/Trump was Pompeo’s ticket to power. Then he got burned by Ukraine.

Trump was Pompeo’s ticket to power. Then he got burned by Ukraine.

Pompeo defended the substance of the conversation but sidestepped the key concern: that Trump demanded Ukraine investigate one of his 2020 political rivals, former Vice President Joe Biden.

The call “was about helping the Ukrainians to get graft out and corruption outside of their government,” Pompeo said while in Rome. “It’s what the State Department officials that I’ve had the privilege to lead have been engaged in, and it’s what we will continue to do, even while all this noise is going on.”

Pompeo’s handling of the Ukraine controversy is made more complicated by the role of Rudy Giuliani, the president’s personal lawyer, who has repeatedly insisted that the State Department, including the secretary, was aware of his activities and even had requested them.

Away from the cameras, Pompeo has gone beyond casual dismissals of the “noise.”

Earlier this week, he sent a letter to House committees slamming their effort to obtain testimonies from State Department officials linked to the Ukraine controversy. Pompeo even published the letter on his Twitter feed.

He couched his letter as a defense of civil and foreign service officers who work for the State Department, accusing lawmakers of trying to bully them into fast depositions. But lawmakers, as well as many U.S. diplomats, saw it another way: as Pompeo trying to scare his staff into silence.

Three Democratic House committee chairmen on Tuesday took the unusual step of sending a response not to Pompeo, but to his deputy, John Sullivan.

They warned that his boss could face criminal penalties if he tried to impede the impeachment investigation. They also wrote that because Pompeo listened in on the July 25 call, he has a conflict of interest and could be “a fact witness in the impeachment inquiry.”

New Jersey Sen. Robert Menendez, the top Democrat on the Senate Foreign Relations Committee, went further, demanding that Pompeo recuse himself from all Ukraine-related matters, including those affecting the impeachment inquiry, as well as regular foreign policy.

“The American people need to have confidence that the nation’s chief diplomat is making decisions based on the national interest — not to advance a partisan political agenda,” Menendez wrote. “Recusal is the only option at this point to prevent further erosion of the integrity of U.S. foreign policy.”

Later Wednesday, Menendez questioned whether Pompeo may have spread misinformation within the State Department about his own employees who have been caught up in the impeachment inquiry. Menendez’s comments came after the department’s inspector general, in a hastily scheduled briefing, gave Congress documents tarring those employees that had come into his possession.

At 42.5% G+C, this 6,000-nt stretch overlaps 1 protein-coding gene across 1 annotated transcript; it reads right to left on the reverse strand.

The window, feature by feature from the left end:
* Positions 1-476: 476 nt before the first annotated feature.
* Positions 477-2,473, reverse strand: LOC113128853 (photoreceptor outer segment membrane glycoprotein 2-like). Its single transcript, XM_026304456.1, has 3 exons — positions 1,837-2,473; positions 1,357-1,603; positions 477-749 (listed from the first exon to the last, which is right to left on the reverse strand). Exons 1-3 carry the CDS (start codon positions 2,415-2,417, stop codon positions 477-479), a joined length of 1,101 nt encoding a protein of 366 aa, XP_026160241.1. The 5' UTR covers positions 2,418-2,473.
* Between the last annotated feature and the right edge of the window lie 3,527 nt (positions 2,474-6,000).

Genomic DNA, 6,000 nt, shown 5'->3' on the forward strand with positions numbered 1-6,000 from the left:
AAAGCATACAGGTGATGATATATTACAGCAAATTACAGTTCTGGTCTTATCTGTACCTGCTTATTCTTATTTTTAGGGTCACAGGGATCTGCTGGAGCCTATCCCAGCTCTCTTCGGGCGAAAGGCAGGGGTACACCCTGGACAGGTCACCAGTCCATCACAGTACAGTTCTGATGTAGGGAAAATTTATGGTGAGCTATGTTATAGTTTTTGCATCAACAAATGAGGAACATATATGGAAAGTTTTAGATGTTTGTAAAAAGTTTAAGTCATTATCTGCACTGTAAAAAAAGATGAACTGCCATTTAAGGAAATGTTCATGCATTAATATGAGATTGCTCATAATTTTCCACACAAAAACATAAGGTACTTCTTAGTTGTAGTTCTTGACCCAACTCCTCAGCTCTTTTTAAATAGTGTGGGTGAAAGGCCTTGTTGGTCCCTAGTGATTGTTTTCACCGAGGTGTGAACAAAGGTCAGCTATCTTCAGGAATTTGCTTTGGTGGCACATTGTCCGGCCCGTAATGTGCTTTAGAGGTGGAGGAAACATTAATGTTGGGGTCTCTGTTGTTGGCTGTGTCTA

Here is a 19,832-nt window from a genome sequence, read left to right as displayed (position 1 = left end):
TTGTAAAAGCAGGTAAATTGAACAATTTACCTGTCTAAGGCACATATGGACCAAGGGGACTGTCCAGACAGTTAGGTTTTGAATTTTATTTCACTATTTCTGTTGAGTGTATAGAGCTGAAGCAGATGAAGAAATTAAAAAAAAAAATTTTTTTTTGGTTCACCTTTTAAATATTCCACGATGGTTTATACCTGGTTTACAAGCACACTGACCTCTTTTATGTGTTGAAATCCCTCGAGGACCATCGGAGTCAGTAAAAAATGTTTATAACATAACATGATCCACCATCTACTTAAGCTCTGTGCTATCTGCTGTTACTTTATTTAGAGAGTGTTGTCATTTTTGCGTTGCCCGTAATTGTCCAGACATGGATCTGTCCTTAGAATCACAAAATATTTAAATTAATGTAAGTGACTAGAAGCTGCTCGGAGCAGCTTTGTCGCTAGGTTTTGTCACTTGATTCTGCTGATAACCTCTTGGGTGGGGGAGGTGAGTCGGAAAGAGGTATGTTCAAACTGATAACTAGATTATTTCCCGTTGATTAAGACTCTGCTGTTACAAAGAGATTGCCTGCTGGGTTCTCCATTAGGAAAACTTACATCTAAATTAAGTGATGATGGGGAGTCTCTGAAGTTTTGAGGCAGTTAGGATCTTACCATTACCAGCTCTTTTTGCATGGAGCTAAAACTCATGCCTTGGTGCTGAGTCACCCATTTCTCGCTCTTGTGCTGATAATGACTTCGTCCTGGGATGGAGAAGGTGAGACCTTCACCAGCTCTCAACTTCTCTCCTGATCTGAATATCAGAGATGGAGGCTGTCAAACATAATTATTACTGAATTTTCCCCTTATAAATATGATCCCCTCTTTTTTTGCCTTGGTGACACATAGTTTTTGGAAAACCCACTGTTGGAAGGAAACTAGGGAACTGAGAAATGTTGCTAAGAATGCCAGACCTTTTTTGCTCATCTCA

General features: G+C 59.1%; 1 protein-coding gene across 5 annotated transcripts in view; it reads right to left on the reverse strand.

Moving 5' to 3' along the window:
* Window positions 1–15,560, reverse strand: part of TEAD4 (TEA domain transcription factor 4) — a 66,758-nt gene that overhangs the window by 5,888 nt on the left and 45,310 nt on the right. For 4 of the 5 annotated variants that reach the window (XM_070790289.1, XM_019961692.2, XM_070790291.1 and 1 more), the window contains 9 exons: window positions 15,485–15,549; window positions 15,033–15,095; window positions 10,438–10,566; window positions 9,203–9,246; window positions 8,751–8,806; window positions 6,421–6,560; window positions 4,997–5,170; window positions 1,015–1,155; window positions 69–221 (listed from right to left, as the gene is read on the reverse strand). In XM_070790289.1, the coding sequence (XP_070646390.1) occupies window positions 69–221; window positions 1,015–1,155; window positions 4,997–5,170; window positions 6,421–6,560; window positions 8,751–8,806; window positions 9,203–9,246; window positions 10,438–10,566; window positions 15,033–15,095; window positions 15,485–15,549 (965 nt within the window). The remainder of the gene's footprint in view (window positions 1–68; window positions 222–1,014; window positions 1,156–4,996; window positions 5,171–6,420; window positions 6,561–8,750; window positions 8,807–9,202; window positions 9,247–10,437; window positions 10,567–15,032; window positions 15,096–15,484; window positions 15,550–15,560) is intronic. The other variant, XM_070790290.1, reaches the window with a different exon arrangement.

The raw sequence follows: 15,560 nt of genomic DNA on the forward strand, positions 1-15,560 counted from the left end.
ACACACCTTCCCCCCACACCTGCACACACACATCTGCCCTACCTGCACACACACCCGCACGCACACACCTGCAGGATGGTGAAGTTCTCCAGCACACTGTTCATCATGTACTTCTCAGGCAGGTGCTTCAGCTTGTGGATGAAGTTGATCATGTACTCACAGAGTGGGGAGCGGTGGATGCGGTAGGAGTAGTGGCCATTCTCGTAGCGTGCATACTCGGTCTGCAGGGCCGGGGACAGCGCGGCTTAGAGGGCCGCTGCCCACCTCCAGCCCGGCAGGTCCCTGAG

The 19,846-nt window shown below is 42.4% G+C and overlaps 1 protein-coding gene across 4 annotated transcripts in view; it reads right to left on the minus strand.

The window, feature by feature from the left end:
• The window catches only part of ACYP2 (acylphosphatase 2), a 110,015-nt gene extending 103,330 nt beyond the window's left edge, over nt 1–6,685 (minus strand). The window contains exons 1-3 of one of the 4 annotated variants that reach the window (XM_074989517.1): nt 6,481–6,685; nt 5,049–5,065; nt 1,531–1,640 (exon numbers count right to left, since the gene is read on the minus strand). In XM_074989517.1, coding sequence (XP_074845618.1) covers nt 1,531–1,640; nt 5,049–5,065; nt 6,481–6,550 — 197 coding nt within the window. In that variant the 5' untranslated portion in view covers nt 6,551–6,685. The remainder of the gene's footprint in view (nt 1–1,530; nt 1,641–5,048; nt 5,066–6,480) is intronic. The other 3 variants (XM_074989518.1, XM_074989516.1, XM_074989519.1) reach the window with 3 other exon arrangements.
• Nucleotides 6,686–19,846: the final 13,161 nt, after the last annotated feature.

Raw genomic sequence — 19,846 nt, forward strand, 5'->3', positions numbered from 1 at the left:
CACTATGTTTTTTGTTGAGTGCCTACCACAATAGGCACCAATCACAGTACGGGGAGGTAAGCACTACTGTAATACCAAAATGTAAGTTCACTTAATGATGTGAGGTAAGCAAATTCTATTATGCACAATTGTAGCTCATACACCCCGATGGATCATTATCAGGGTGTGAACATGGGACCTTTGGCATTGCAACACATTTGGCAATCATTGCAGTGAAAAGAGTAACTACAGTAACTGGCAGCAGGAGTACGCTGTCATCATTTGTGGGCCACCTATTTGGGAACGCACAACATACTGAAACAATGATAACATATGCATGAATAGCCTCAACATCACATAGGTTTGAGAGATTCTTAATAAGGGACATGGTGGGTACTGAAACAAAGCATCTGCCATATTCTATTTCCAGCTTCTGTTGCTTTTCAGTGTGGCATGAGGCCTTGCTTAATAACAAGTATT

The State Department did not respond to requests for comment, but Trump on Wednesday defended his top diplomat. The president described Pompeo as “the most honorable person,” and said that Rep. Adam Schiff (D-Calif.), one of the lead investigators in the impeachment inquiry, wasn’t fit to carry Pompeo’s “blank strap.”

Other people who know Pompeo or have been tracking his career expressed a sense of astonishment — and schadenfreude — at how quickly his situation has changed.

Just over three weeks ago, Pompeo could barely contain his glee as news came down that Trump was booting Bolton, a fierce internal rival who clashed with the secretary as they sought to win the president’s ear.

The two men shared many hawkish views, but approached their boss in sharply different ways. Bolton made it known in public and private that he vigorously opposed Trump’s talks with North Korean dictator Kim Jong Un, as well as his overtures to Iran and the Taliban. Pompeo is willing to disagree in private with Trump, but publicly shows no daylight. He also avoids criticizing the president when just with his staff, according to people who know him.

Bolton’s departure suddenly gave Pompeo singular influence on foreign policy. Trump briefly considered naming Pompeo national security adviser on top of secretary of State. The president ultimately named a top Pompeo aide, hostage negotiator Robert O’Brien, to lead the National Security Council — a decision likely to enhance Pompeo’s influence, at least in the short term.

He has also benefited from a vacuum across the river at the Pentagon: For months following the resignation of Jim Mattis, who had reportedly stymied some of the president’s more aggressive orders, the administration had no permanent Defense secretary. Only recently did the Senate confirm the low-profile former Army Secretary Mark Esper, who was a classmate of Pompeo’s at West Point.